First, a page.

Sucrose and light effects on in vitro cultures of potato (Solanum tuberosum L.), chokecherry (Prunus virginiana L.) and Saskatoon berry (Amelanchier alnifolia Nutt.) during low temperature storage

K. Pruski, T. Kozai, T. Lewis, T. Astatkie, J. Nowak

Research output: Contribution to journalArticleAcademicpeer-review

17 Citations (Scopus)

Abstract

Cultures of potato (Solanum tuberosum) cv. Atlantic, chokecherry ( Prunus virginiana L.) cv. Garrington and saskatoon berry (Amelancher alnifolia Nutt.) cv. Northline grown in vitro for 3 weeks at 24/22 °C, 16-h photoperiod, 150 μmol m-2 s-1 photosynthetic photon flux density (PPFD) mixed fluorescent/incandescent light were stored for 6, 9 and 12 weeks at 4 °C under 0 (darkness) and 3 μmol m-2 s-1 PPFD (690 nm red light continuous illumination). Growth regulators free MSMO medium either with or without 30 g l-1 sucrose was used to store the cultures. All cultures retained capacity to re-grow after storage. Tested factors, sucrose, light and the length of the storage period had an impact on shoot quality and re-growth capacity of the cultures. For either light treatment sucrose was essential for the low temperature maintenance of vigorous stock plants of potato, if stored for over 6 weeks. Chokecherry and saskatoon cultures stored well without sucrose; although chokecherry benefited from sucrose in the storage medium when the stock cultures were kept at the low temperature for 12 weeks. Low light significantly improved quality of the stored potato cultures, but had very little effect on both chokecherry and saskatoon berry cultures. The woody plant cultures grew during storage, and the longer the stock plants were stored, the more vigorous cultures they generated. The results indicate that growers can successfully use their existing facilities, small refrigerators and coolers with low light intensity, set at 4 °C, for short term storage of potato, chokecherry and saskatoon berry cultures. The potato cultures, which are known to be sensitive to prolonged low temperature storage, should be frequently monitored and subcultured as required. On the other hand, the woody plant stock cultures do not require any special attention when kept at 4 °C and re-grow the most vigorous shoots if stored for at least 12 weeks.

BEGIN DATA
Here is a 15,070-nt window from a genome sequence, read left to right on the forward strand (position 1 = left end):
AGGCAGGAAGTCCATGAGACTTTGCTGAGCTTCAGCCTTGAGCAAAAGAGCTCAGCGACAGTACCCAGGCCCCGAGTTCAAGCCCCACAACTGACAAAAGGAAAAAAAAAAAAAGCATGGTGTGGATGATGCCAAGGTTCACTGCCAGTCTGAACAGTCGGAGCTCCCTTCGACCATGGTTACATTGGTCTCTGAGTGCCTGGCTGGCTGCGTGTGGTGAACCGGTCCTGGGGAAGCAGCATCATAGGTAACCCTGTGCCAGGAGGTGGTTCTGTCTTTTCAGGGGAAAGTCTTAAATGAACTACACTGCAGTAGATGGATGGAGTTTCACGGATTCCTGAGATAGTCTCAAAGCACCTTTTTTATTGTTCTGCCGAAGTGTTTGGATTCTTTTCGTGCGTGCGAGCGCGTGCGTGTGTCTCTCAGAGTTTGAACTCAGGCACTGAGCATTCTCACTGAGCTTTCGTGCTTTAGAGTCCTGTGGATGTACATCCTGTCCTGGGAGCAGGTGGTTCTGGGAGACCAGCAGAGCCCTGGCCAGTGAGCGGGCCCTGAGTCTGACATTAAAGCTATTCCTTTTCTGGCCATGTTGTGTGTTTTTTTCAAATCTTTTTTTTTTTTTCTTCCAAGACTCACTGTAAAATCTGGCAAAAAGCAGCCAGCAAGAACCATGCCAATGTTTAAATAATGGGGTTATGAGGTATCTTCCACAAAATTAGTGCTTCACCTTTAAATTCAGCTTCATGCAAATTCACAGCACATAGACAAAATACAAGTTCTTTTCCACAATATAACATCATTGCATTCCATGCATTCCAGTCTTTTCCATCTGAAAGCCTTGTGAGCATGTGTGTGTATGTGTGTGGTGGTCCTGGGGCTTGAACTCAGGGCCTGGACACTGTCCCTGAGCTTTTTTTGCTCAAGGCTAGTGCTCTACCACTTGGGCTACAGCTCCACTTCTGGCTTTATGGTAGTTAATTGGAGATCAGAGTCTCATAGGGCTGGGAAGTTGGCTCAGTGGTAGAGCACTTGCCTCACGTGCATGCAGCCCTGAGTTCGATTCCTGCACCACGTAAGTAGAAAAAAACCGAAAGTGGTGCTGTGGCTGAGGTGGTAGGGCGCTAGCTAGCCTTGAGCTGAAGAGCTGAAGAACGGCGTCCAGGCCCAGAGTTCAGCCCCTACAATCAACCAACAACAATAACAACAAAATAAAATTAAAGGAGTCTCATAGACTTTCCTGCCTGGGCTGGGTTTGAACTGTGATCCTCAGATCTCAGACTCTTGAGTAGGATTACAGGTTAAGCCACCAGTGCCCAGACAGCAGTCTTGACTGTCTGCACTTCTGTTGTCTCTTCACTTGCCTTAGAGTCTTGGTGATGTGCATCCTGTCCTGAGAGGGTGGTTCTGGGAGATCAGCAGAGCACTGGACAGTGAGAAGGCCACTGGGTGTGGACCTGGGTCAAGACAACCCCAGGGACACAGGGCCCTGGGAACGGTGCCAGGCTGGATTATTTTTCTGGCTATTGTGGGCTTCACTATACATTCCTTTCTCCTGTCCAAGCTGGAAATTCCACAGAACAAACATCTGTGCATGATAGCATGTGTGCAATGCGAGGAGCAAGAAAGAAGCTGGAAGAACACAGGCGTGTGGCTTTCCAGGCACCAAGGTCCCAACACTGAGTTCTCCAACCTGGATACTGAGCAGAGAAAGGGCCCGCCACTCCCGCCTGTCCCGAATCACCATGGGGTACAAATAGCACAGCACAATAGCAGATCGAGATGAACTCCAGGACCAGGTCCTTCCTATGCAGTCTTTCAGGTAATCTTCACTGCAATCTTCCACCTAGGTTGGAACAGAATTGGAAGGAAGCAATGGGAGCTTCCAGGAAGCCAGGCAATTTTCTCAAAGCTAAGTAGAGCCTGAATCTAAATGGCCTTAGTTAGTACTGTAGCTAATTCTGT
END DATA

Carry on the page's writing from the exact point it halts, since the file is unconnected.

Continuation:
Original languageEnglish
Pages (from-to)215-221
JournalPlant Cell, Tissue and Organ Culture: an international journal on in vitro culture of higher plants
Volume63
DOIs
Publication statusPublished - 2000

Fingerprint

Dive into the research topics of 'Sucrose and light effects on in vitro cultures of potato (Solanum tuberosum L.), chokecherry (Prunus virginiana L.) and Saskatoon berry (Amelanchier alnifolia Nutt.) during low temperature storage'. Together they form a unique fingerprint.

Cite this